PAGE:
Donate

Radio Daily Schedule

KQED Public Radio: Friday, March 15, 2013

88.5 FM San Francisco •  89.3 FM Sacramento

Schedule is subject to change. Please visit kqed.org/tv/schedules/daily for the most up-to-date info.

Friday, March 15, 2013
  • 12:00 am
    All Things Considered CPAC and Immigration Amid GOP soul-searching over a dismal 2012 election, a consensus has emerged that Republicans must appeal better to Latino voters. The effort has even appeared at the Conservative Political Action Conference, with a panel on immigration reform on Thursday morning.
  • 1:00 am
  • 2:00 am
    Radio Specials The Raw and the Cooked Academy Award-winning actress Frances McDormand hosts an hour of stories produced by The Kitchen Sisters. Included are tales of kitchens that suddenly pop up, kitchens that stay underground to survive and kitchens that are the keepers of a culture. The show travels the country in search of hidden kitchens and little-known corners of American food culture, from the Sheepherder's Ball in the Basque Country in Boise to the breadbasket of California's Central Valley.
  • 3:30 am
  • 5:00 am
  • MORNING
  • 6:33 am
    The Do List Host Cy Musiker and San Francisco Chronicle Executive Datebook editor David Wiegand look ahead at the hottest tickets and most spectacular shows this coming week in Northern California.
  • 7:00 am
    Morning Edition Your Right to 5 Minutes of a Lawyer's Time In American courts, defendants are provided with a lawyer, even if they can't afford one. But some of those lawyers are so overworked, clients get just minutes of their time. On the 50th anniversary of the right to be defended by a lawyer - does the system need reform?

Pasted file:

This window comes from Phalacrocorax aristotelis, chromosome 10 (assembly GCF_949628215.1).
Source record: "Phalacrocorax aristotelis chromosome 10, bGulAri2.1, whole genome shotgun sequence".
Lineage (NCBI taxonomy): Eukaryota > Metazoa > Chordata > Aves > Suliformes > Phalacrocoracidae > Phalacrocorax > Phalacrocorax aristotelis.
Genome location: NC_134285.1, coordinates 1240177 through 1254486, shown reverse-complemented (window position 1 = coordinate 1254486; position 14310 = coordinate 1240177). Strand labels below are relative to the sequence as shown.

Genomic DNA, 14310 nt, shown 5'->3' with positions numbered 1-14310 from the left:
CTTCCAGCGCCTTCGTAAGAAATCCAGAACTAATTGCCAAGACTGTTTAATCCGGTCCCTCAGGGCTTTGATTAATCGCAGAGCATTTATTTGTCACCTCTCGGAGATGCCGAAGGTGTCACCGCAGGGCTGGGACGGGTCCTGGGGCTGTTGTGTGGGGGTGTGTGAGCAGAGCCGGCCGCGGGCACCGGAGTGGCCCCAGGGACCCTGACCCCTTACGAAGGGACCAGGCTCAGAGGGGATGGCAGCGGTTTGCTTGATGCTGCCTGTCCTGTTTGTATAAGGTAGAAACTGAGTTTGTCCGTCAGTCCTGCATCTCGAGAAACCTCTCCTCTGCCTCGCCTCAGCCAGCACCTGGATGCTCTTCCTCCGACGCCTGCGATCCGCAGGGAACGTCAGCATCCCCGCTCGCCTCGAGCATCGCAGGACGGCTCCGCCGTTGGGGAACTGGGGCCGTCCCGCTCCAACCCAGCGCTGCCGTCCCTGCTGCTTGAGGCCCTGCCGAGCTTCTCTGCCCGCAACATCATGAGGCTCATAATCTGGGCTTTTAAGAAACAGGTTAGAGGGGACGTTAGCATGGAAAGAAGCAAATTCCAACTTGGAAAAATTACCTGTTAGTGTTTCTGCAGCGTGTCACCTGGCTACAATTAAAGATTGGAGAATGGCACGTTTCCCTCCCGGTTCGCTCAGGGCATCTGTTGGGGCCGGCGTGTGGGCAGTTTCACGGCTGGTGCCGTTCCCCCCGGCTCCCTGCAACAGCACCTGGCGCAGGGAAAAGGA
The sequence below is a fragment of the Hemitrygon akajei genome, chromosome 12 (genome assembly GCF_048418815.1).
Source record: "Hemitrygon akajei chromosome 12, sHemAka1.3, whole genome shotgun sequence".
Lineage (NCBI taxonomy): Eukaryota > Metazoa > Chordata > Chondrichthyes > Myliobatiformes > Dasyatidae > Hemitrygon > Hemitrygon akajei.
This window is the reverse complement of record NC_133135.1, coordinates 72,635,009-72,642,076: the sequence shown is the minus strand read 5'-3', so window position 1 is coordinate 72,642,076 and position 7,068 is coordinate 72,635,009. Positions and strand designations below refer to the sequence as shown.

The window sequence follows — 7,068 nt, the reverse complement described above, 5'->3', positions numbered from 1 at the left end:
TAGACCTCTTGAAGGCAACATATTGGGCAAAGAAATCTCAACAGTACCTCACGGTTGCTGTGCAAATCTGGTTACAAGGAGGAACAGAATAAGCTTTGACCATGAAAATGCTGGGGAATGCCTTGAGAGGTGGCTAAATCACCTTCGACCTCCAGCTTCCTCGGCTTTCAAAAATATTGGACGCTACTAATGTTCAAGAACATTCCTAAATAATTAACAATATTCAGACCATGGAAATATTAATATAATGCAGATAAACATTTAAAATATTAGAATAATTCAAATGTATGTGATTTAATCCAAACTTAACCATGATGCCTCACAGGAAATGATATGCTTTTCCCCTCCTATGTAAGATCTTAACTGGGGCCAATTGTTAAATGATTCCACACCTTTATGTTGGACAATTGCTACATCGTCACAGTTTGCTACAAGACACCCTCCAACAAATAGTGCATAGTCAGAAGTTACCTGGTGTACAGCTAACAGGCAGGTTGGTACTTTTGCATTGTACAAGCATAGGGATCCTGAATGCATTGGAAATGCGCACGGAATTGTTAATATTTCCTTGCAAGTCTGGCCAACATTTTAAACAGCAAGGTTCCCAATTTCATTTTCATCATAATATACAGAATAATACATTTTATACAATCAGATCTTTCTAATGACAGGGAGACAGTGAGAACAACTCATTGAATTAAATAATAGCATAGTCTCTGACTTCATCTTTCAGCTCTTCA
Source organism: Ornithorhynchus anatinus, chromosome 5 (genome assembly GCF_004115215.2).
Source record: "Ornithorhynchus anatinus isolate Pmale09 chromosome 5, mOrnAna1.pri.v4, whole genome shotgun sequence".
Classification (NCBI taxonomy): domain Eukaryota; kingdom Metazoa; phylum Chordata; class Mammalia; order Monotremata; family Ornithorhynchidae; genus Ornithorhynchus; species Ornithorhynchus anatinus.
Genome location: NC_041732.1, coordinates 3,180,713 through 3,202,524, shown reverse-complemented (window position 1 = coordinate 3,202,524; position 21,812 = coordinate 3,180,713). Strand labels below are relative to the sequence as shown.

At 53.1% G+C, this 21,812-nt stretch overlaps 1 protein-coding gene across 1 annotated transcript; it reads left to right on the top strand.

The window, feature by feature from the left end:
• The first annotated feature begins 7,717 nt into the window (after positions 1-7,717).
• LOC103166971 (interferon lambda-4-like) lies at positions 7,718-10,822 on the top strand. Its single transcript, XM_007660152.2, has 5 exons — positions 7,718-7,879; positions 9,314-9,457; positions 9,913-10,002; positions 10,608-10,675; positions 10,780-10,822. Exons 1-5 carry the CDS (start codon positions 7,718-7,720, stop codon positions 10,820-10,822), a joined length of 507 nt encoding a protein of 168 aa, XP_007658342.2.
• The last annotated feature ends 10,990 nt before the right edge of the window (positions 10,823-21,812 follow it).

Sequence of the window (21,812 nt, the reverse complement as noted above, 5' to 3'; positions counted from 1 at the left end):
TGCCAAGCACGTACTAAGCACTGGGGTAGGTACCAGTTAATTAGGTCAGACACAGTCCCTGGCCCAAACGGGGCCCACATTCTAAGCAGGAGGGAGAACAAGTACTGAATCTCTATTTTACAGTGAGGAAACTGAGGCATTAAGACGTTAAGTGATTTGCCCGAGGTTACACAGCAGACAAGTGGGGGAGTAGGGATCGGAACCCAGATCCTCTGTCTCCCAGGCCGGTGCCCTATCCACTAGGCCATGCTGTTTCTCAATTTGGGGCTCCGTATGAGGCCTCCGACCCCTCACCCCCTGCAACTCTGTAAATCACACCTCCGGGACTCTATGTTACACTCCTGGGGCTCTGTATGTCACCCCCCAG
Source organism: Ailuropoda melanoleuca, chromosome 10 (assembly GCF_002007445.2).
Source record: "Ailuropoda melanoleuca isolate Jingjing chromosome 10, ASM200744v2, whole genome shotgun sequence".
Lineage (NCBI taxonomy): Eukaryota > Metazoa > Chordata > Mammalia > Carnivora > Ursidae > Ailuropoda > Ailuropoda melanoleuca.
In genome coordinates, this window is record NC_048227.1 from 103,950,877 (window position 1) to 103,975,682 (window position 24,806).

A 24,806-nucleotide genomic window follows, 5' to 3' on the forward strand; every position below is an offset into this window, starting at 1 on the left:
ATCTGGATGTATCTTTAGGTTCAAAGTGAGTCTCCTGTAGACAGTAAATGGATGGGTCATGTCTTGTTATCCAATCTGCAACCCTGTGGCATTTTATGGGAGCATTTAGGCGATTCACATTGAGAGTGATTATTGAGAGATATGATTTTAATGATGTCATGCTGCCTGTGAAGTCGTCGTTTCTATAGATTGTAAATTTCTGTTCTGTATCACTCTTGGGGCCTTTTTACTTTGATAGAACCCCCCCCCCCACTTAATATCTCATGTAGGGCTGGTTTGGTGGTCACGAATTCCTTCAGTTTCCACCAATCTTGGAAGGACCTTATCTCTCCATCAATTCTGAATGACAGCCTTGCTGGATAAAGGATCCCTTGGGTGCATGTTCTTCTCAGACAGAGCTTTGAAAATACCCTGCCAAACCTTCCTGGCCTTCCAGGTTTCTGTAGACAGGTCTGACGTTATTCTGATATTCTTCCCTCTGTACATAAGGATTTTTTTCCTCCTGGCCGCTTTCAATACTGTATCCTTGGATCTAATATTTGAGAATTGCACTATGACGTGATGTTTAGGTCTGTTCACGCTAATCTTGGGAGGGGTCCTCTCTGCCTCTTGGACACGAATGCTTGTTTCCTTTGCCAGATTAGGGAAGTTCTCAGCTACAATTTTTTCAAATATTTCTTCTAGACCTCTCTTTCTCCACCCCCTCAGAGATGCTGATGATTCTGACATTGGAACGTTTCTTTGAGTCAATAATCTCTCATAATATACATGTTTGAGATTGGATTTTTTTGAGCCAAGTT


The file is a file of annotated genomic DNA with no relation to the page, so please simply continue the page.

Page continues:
• 8:33 am
    The Do List The Do List This week we're listening to Kafka, watching films shot on smartphones and remembering Brubeck.
  • 9:00 am
    Forum San Francisco Symphony on Strike On Wednesday, the 100-plus musicians of the San Francisco Symphony officially went on strike, just days before they were set to perform at Carnegie Hall and kick off an East Coast tour. The musicians say they want salaries comparable to the Chicago and Los Angeles symphonies, and they question the bonuses and spending of symphony management. Symphony officials say musicians are already well compensated, with average salaries exceeding $165,000. We hear from both sides on the discord.
  • 9:30 am
    Forum A Later Last-Call for California Bars? California cities and towns could allow bars and restaurants to serve liquor until 4:00 a.m. under a proposal by State Senator Mark Leno. Currently, the state permits booze service from 6:00 a.m. until 2:00 a.m. The San Francisco Democrat says the extended hours would boost employment and promote tourism. But critics contend that the change could lead to more crime and encourage drinking and driving.
  • 10:00 am
    Forum What Grandmothers Do As fond as we may be of our grandmothers, evolutionary biologists have long questioned why women live for so long after they can procreate. The so-called "grandmother hypothesis" posits that grandmothers help the species survive by taking care of grandchildren and helping support families. In the U.S., grandparents are the primary source of child care for a third of families with a working mother and young children. We discuss the role of grandmothers in the U.S. and globally. What role did your grandmother play in your life? If you're a grandmother, does your family rely on your labor? How do you feel about it?
  • 11:00 am
    Science Friday Learning From Cyber-Chondriacs Are you a cyber-chondriac? Host Ira Flatow and guests look at finding health information on the web. What are doctors learning from your search efforts? Plus, how even a single concussion may cause brain damage.
  • AFTERNOON
  • 12:00 pm
    Science Friday A Book for Budding Crime-Solvers The brains behind the TV show "Bones" is back. Ira Flatow talks with forensic scientist Kathy Reichs about her new book "Code," written for budding crime-solvers.
  • 1:00 pm
    Fresh Air Filmmaker Paul Thomas Anderson Terry Gross talks with screenwriter and film director Paul Thomas Anderson. His film "The Master" is out now on DVD, and stars Philip Seymour Hoffman as a leader of a cult and Joaquin Phoenix as one of his followers. Anderson's other films include "There Will Be Blood," "Magnolia" and "Boogie Nights," all of which have been nominated for an Oscar for best original screenplay.